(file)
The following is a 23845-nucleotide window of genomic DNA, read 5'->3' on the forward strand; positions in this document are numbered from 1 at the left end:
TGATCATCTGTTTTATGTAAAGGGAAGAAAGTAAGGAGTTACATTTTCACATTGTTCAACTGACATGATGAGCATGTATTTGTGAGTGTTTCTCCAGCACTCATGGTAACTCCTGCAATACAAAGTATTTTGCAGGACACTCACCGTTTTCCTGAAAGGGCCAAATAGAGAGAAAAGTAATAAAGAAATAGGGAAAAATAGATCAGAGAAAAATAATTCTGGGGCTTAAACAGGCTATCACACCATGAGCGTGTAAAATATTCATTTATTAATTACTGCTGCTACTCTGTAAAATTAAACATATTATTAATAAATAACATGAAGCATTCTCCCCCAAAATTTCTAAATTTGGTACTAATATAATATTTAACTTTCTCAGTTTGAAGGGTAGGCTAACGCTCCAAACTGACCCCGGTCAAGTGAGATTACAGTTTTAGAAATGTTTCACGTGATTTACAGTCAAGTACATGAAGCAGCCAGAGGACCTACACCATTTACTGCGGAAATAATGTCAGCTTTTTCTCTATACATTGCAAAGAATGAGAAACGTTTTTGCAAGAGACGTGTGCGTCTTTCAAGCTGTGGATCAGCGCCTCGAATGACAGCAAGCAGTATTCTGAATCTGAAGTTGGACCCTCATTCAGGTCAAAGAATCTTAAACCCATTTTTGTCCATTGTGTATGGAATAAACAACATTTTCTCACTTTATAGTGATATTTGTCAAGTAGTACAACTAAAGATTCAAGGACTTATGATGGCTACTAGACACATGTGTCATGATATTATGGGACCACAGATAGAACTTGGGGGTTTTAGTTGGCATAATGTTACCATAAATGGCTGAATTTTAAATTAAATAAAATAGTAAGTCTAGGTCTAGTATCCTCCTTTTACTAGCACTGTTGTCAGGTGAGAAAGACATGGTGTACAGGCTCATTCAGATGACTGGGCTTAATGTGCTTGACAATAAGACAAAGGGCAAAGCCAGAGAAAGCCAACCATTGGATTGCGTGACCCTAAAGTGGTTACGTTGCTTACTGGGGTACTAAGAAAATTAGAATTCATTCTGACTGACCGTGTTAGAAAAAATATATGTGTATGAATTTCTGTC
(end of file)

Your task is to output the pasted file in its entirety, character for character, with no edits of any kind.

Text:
The following is a 23845-nucleotide window of genomic DNA, read 5'->3' on the forward strand; positions in this document are numbered from 1 at the left end:
TGATCATCTGTTTTATGTAAAGGGAAGAAAGTAAGGAGTTACATTTTCACATTGTTCAACTGACATGATGAGCATGTATTTGTGAGTGTTTCTCCAGCACTCATGGTAACTCCTGCAATACAAAGTATTTTGCAGGACACTCACCGTTTTCCTGAAAGGGCCAAATAGAGAGAAAAGTAATAAAGAAATAGGGAAAAATAGATCAGAGAAAAATAATTCTGGGGCTTAAACAGGCTATCACACCATGAGCGTGTAAAATATTCATTTATTAATTACTGCTGCTACTCTGTAAAATTAAACATATTATTAATAAATAACATGAAGCATTCTCCCCCAAAATTTCTAAATTTGGTACTAATATAATATTTAACTTTCTCAGTTTGAAGGGTAGGCTAACGCTCCAAACTGACCCCGGTCAAGTGAGATTACAGTTTTAGAAATGTTTCACGTGATTTACAGTCAAGTACATGAAGCAGCCAGAGGACCTACACCATTTACTGCGGAAATAATGTCAGCTTTTTCTCTATACATTGCAAAGAATGAGAAACGTTTTTGCAAGAGACGTGTGCGTCTTTCAAGCTGTGGATCAGCGCCTCGAATGACAGCAAGCAGTATTCTGAATCTGAAGTTGGACCCTCATTCAGGTCAAAGAATCTTAAACCCATTTTTGTCCATTGTGTATGGAATAAACAACATTTTCTCACTTTATAGTGATATTTGTCAAGTAGTACAACTAAAGATTCAAGGACTTATGATGGCTACTAGACACATGTGTCATGATATTATGGGACCACAGATAGAACTTGGGGGTTTTAGTTGGCATAATGTTACCATAAATGGCTGAATTTTAAATTAAATAAAATAGTAAGTCTAGGTCTAGTATCCTCCTTTTACTAGCACTGTTGTCAGGTGAGAAAGACATGGTGTACAGGCTCATTCAGATGACTGGGCTTAATGTGCTTGACAATAAGACAAAGGGCAAAGCCAGAGAAAGCCAACCATTGGATTGCGTGACCCTAAAGTGGTTACGTTGCTTACTGGGGTACTAAGAAAATTAGAATTCATTCTGACTGACCGTGTTAGAAAAAATATATGTGTATGAATTTCTGTC